For ease of installation, rear attachment 32 and straps 40, 42 are typically made of flexible, but durable polymeric or elastomeric materials such as rubber or polypropylene. When the soft terrain adaptors 12 are placed onto and attached to the wheel 20 by means of the fasteners 44 intertwining through the spokes 21, the attachment clips 33 (mounted to the outside of the adaptors 12) can be connected and tightened so that the adaptors 12 take on the substantially circular configuration of the wheel. On so doing the soft terrain adaptor 12 does not interfere with the tire 22 as the tire still extends a short distance outward from the axle beyond the flat tread portion 34 and the bulbous outer grip portion 36 of the adaptor 12. This is so the wheelchair 10 (when placed in position on smooth, hard terrain) the tire 22 remains in contact with that terrain rather than the adaptor 12.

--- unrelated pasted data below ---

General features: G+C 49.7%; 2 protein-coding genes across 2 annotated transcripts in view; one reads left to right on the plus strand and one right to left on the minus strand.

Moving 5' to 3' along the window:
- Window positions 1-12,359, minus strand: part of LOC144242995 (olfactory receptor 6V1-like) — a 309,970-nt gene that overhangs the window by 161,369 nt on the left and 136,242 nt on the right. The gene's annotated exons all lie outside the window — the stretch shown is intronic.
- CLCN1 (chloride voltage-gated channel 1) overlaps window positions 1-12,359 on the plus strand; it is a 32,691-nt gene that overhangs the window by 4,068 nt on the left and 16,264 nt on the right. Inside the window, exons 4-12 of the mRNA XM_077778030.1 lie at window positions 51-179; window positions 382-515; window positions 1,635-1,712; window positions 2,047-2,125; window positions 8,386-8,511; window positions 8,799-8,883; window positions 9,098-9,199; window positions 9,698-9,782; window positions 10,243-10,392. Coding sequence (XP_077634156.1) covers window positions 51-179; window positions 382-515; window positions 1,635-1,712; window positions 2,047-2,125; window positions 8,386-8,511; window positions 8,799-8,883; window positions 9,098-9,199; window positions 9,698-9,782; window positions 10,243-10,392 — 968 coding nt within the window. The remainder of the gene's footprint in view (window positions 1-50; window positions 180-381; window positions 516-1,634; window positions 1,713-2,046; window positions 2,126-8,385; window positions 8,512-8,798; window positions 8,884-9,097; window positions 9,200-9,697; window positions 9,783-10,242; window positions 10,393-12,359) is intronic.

The adaptor 12 provides increased stability in rough, soft terrain for the wheelchair 10 by providing an expanded outward surface for stability and the grip portion 36 of the adaptor 12 is a substitute for the hand propulsion wheel 26 of the wheelchair 10. Further, the flat tread portion 34 provides an enhanced land bearing ability while significantly decreasing the chance for the wheelchair to sink into and become mired in the soft terrain. Thus, the user of the wheelchair 10 is afforded the opportunity of continuing to self-propel the chair through the use of the grip portion 36 of the adaptor 12 on either a hard surface or on a soft surface without incurring significant problems of stability, increased propulsion force, or increased frictional forces beyond what would be expected from soft versus hard surfaces. Although the embodiment illustrated in FIGS. 1-3 shows the outer surface of rear wheel attachment 32 to be substantially smooth, it should be understood that treads, cleats or other external features to improve traction, particularly on wet or slippery surfaces, may be incorporated into the design thereof without difficulty and such external features are to be considered as being within the ambient of the present invention.